by Thom Yee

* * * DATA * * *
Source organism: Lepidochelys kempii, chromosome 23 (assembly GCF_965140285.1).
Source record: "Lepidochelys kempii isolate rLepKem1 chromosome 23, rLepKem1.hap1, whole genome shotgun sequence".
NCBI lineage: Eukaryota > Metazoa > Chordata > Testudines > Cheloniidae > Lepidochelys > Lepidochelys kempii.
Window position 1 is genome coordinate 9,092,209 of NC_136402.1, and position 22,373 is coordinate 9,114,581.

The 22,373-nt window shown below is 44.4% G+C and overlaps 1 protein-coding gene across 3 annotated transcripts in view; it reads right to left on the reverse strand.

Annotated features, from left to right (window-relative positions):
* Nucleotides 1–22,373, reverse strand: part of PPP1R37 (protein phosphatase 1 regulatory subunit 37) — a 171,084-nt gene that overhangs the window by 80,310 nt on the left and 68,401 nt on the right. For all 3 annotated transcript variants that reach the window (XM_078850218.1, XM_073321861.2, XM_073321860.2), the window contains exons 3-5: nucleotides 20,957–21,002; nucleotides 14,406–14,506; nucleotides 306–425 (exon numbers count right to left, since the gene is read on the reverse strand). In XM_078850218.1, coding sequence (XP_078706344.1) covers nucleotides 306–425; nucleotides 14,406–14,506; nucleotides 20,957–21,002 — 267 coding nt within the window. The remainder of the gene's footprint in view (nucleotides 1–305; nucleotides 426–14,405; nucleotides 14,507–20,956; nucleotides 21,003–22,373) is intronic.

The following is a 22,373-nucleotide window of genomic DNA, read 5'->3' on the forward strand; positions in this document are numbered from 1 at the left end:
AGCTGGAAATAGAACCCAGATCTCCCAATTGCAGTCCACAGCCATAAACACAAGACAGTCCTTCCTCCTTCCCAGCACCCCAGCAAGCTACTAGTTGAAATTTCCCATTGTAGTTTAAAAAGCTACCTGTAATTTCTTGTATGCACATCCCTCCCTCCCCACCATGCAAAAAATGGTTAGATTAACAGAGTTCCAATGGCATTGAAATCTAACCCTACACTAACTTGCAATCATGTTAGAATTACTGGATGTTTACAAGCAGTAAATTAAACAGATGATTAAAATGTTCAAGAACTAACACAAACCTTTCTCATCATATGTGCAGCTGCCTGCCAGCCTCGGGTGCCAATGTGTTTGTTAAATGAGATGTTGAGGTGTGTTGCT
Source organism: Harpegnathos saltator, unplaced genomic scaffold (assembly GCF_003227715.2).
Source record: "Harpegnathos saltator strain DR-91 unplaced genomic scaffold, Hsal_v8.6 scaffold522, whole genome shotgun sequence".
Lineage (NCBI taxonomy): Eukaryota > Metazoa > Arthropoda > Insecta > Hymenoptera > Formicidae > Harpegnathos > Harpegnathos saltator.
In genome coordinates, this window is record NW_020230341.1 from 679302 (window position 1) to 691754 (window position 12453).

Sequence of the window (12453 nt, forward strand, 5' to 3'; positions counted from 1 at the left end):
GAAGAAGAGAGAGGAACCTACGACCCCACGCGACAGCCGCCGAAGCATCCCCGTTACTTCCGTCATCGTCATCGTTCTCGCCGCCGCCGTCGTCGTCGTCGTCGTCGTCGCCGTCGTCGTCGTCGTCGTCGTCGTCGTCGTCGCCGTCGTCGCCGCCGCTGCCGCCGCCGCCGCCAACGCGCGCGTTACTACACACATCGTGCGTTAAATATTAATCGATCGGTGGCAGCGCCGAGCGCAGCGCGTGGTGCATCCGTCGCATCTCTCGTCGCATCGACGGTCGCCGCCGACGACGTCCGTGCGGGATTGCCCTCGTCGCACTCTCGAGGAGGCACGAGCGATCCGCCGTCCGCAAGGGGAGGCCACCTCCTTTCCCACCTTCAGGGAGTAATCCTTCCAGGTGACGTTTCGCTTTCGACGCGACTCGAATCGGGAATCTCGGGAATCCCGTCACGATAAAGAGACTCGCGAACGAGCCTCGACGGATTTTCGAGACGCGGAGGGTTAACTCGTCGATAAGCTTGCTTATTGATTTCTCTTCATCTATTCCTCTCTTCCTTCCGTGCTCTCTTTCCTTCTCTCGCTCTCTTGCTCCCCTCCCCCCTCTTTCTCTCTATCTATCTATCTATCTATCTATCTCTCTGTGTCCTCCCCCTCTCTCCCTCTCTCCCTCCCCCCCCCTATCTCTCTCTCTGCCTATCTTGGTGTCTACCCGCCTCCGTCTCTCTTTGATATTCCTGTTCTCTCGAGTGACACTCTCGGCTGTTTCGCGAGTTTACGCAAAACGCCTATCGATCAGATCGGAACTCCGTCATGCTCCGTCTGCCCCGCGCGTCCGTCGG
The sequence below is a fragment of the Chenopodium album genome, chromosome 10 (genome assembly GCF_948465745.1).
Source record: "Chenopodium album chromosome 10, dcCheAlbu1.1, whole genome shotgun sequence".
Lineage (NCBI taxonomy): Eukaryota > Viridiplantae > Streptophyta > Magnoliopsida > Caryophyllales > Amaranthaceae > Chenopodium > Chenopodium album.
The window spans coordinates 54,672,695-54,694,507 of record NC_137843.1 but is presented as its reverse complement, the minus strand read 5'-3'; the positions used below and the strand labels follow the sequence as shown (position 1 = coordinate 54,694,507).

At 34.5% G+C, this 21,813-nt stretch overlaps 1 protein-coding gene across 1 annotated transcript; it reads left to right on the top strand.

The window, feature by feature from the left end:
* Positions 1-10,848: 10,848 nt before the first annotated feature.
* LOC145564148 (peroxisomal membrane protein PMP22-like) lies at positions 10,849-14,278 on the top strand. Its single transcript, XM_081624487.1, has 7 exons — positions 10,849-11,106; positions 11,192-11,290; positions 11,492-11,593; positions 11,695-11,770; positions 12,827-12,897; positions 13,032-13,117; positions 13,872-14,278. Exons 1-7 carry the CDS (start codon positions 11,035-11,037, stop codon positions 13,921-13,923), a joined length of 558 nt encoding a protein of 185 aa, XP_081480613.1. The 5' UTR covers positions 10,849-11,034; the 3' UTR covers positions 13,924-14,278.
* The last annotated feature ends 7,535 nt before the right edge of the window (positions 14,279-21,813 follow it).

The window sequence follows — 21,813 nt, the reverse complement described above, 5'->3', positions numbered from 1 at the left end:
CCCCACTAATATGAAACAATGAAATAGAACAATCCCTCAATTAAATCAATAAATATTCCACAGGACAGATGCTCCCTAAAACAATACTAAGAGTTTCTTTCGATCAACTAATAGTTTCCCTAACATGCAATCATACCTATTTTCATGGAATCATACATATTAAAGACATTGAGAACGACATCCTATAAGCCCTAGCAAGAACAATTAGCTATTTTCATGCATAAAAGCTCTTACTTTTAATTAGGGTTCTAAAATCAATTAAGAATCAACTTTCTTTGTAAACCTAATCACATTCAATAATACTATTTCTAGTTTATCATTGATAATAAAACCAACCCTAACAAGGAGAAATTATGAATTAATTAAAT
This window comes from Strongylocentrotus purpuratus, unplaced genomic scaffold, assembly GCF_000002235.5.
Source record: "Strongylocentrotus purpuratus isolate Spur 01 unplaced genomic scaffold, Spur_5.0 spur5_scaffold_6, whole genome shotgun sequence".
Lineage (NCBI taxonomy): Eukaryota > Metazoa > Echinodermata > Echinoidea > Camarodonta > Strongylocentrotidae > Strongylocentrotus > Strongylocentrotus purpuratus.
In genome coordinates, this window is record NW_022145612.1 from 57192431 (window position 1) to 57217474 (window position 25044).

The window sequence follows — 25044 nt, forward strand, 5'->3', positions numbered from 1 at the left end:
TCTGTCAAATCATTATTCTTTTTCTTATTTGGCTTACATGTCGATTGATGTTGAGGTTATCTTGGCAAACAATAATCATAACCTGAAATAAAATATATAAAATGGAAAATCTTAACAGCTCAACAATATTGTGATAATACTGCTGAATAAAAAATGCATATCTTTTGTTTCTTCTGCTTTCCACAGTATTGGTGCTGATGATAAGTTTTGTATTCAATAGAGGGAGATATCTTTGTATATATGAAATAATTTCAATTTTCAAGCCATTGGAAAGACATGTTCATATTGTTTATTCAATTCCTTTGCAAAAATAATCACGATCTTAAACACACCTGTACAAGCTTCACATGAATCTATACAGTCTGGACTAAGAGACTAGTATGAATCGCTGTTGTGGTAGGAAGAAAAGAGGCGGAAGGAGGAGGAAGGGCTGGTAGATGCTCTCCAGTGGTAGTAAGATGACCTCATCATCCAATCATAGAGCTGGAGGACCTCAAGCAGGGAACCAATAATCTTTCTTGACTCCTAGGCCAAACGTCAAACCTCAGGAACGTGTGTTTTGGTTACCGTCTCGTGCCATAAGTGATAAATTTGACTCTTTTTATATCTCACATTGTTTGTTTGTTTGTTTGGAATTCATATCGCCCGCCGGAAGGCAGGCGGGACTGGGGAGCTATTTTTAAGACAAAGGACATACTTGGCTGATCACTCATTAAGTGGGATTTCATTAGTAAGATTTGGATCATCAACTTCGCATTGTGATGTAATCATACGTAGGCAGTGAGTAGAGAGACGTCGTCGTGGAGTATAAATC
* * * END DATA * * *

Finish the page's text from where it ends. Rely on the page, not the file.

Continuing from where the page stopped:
Remember childhood? Baseball? Dinosaurs? Weird Al? Those things you were supposed to like seemingly just because you were a kid, but you really never liked them at all? For me, a comic-book-nerd kid, X-Men was that thing (though I didn’t like those other things either). To me, the appeal of the X-Men never reached beyond the obvious attraction of a bunch of cool-looking characters with different powers. While that was cool, I always liked the Avengers and Justice League-related characters a lot more, and I think that’s down to the fact that I could buy in to the basic idea of standing up for truth and justice more than I could X-Men’s persecutional allegory. I can see it’s there, it’s a conceptual characteristic very obviously worn proudly and prominently by the series, and it’s apparently a big part of why the franchise has reached so many people, but I just never felt it. I just never understood the central conceit that people in the Marvel universe would draw a line between mutants born with powers and people who got them from serums or accidents or suits of armour. They both have powers; they’re both saving lives and fighting bad guys; why would it matter how they got their powers?